Touch-first Microsoft Office for Android to beat Windows 8 version to market

Touch-first Microsoft Office for Android to beat Windows 8 version to market

Summary: In another example of Microsoft's mobile-first strategy, the company is expected to make the Android tablet version of its core touch-first Office apps available months ahead of the Windows 8 variant.


When asked recently why Microsoft brought the iPad version of its core Office apps to market before it launched the Windows variant, Microsoft CEO Satya Nadella said the reason was quite simple: Market share.


So it shouldn't surprise anyone -- though I have to admit, it did me -- that the Android tablet version of Microsoft's touch-first Office suite looks to be coming to market ahead of the Windows 8 version, according to contacts of mine who asked not to be named. The Metro-Style Windows version of the touch-first Word, Excel and PowerPoint bundle is now looking more like spring 2015 than fall 2014, which was its most recent rumored availability date, those same sources of mine added.

Microsoft, unsurprisingly, isn't commenting on these claims. But here's my guess as to the thinking here.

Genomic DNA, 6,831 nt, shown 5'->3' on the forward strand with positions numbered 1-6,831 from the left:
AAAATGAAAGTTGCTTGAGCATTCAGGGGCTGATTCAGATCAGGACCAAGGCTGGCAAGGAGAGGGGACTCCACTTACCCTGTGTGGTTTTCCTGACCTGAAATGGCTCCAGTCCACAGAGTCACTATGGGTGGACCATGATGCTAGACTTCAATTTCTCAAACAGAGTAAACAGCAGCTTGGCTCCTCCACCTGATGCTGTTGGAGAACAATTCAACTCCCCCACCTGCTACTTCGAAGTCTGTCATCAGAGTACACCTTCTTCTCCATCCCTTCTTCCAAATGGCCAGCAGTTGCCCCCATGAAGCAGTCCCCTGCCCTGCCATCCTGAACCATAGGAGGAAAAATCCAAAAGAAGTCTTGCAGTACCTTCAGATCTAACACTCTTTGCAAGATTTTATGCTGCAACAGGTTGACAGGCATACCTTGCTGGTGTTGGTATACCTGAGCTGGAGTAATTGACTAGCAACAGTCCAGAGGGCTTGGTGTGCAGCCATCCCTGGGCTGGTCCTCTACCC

Office is the dominant productivity suite on Windows today. But Microsoft increasingly is focused on being a cross-platform software and services provider. This emphasis isn't new to the Nadella regime; it actually predates it by a number of months. But Nadella just last week made it plain (again) that the marching orders for Microsoft these days include not being bound to one app, one platform or one device.


For now, Office still is one of Microsoft's cash cows. To keep Office strong, Microsoft needs to do more than just continue to shove new features into Office for Windows (and, to a much lesser extent, Mac). The company needs to be where the users are. And in the mobile space, the majority of users are on iOS and Android.

At Build 2013, a year ago, Microsoft showed off an alpha version of its coming touch-first version of PowerPoint. Officials claimed at that time that Microsoft's plan always had been to deliver those touch-first apps (which I've been calling "Gemini," though internally, some Softies call them WinRT apps) in 2014. Just a couple months ago, I heard from one of my sources that these Windows Store apps still were on course to launch in the fall of 2014.

But now, it's sounding like the new priority is getting the promised Android versions of Word, Excel and PowerPoint to market. Microsoft officials said in March 2014 that the timing for the Android version of these touch-first apps wasn't solid yet. I'm hearing, however, the plan is to make them available before the end of calendar 2014.